Oh, the anguish of leaving a crying, confused, uncertain child in the hands of “stranger”, even when that “stranger” is a loving teacher reassuring you that “everything will be ok”. It doesn’t feel ok! Separation challenges can raise heart-wrenching doubt for parents expecting a fun and happy experience for children to play and learn. Is my child not ready? Is it worth the struggle? Why am I doing this to my child?
Loving separations are not hurtful or harmful. They are a supportive process of social-emotional skill-building as toddlers and preschoolers learn what it means to play and learn in new environments, without mom, dads, grandparents or familiar babysitters. Each child is different. Some eagerly embrace change and new experiences. Others need time to feel safe and confident in new situations. Temperament, age and past experiences all influence each individual journey.
Toddlers and younger preschoolers are still forming concepts of time so they don’t know that an hour doesn’t last forever. Younger siblings who have watched their most trusted ally get dropped off in fun classrooms, want to go from diapers to pre-k – not because anyone explained to them it was ok but rather because they witnessed first-hand the emotional safety and excitement. Some kids, after years of positive school experience, still feel tears in their emotional fabric, and will through college, because they are the tender hearted.
While teachers of young children are adept at handling just about any separation issue, here are a few essential social-emotional skill-building practices that can help your child, not just survive, but learn and grow from age-appropriate separations.
Build trust with the teachers.
Trust begins with a parent’s own emotional state. If you are hesitant, doubt-ridden and guilty, your child knows! Your child senses the contradiction. Remember, right-brains “read” right brains so no amount of logic or verbal reassurance can undo what your child feels directly from you. So, if you have doubts, you can say something like, “It’s hard to say good bye but remember I love you and I can’t wait to see you later”. Add quick kisses as you light-heartedly release your child, physically and emotionally, to the teacher’s safe and loving arms.
Create predictability with the new environment.
Your child is also learning to trust the security of a new routine. It can be very unsettling when a child feels lost, or worse powerless, in a new situation. School can never be exactly like home because teachers are juggling the needs and interests of a group of children while honoring and celebrating each individual child – that’s part of the wonderful socialization of being in a school program. Rest assured that developmental programs have the perfect mix of predictability and excitement. You, as the parent, can help your child feel control over new routines by letting them bring something from home to share, by letting them chose what to wear, or by making a sequence game with picture cards of daily activities, centers and even faces from your child’s school.
Teach emotional literacy.
One of the hardest thing a parent ever has to face is their children’s difficult emotions. There are no bad emotions. So, while it breaks your heart, your child is really learning that he is safe and will be well-loved through these challenging emotions like sadness, anger, confusion, impatience, and uncertainty. Teachers and parents are working together to help children think and feel at the same time. Now, that’s not easy with toddlers who can spontaneously dissolve in flash tantrums. Just as you can’t stop a tantrum once it starts, rather you stand by ready to help solve the problem or comfort afterwards, so with separation meltdowns. Be ready with comfort and possibly a plan when your child is calm enough to hear-see-feel that there might be something worthwhile in this new mysterious place.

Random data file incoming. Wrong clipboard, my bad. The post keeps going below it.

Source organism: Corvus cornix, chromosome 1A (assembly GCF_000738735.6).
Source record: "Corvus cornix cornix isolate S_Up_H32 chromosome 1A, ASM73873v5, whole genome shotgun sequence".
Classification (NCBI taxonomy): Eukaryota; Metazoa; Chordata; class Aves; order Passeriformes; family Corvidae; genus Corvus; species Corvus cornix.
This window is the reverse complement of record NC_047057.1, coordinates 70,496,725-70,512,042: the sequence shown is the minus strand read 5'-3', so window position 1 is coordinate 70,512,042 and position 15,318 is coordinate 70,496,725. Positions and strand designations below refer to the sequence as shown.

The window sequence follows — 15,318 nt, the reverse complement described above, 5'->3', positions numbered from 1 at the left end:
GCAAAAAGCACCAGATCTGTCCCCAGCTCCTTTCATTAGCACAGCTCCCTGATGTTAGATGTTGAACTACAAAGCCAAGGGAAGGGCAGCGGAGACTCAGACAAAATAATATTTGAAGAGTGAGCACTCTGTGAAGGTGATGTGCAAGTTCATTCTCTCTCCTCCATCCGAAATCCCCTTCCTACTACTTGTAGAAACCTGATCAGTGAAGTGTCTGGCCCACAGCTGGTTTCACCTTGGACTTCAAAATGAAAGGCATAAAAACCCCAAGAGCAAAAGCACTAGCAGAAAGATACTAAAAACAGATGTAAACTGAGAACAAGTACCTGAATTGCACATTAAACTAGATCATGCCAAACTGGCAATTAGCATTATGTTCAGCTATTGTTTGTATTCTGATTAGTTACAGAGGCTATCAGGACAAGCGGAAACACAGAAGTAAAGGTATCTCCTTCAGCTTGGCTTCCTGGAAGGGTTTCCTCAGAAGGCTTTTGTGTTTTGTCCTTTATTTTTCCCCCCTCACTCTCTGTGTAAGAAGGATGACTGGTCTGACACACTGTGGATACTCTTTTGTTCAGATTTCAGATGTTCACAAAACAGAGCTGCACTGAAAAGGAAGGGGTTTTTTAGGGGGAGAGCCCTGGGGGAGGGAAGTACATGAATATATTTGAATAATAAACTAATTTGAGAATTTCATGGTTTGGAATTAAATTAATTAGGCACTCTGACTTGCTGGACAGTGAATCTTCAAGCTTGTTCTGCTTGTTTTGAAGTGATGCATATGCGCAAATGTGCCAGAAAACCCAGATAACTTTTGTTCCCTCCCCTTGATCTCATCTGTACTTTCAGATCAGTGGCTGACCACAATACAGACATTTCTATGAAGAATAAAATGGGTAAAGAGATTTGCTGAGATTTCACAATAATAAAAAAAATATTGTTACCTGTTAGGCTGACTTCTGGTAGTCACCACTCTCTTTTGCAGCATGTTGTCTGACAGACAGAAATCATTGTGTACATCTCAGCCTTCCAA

Have an exit plan.
Of course, every plan is unique because children connect to different strategies and different messages. Yet, all young children are concrete thinkers so they need an “exit plan” that has immediate, visible guideposts. Say good bye confidently clearly explaining where you are going. Where is mommy when she leaves: at work or at Publix buying all your child’s favorite foods? Choose an image that is simple and clear for your child to understand, not just disappearing.
Practice transitions together.
Help your child transition into the classroom by choosing, with the teacher, your child’s most favorite, engaging activity: the kitchen, the texture table, an art project. Children get stuck in one situation because they aren’t confident that the next moment will be better than the current moment. Help your child focus forward to see the fun that is waiting for him. Similarly, build strategies for other natural transition times – that’s usually when kids fall apart and fall into the emotional black hole. Sequence games appeal to the logically minded kids while power-n-control games (helpers, foot stomping, monster mashing movements) appeal to the physical or social sides.
The mantra: my mommy comes back
Regardless of the best planning, children only learn that mommy comes back from seeing mommy leave and come back. Yes, it’s not just mommies but daddies, grandparents, and many loving grow-ups who leave and come back. This timeless phrase has been children’s separation mantra since 1987 when Hap Palmer first wrote the song. You can also read the beautiful wordless book, Hug by Jez Alborough, that captures a little monkey’s deep sadness with a perfect reassuring ending.
So don’t rush your child into separations yet don’t shield your child from separations. Instead, help your child to discover that he is enormously capable when you are not immediately there. There’s a child-size world waiting just for him with new friends and new activities.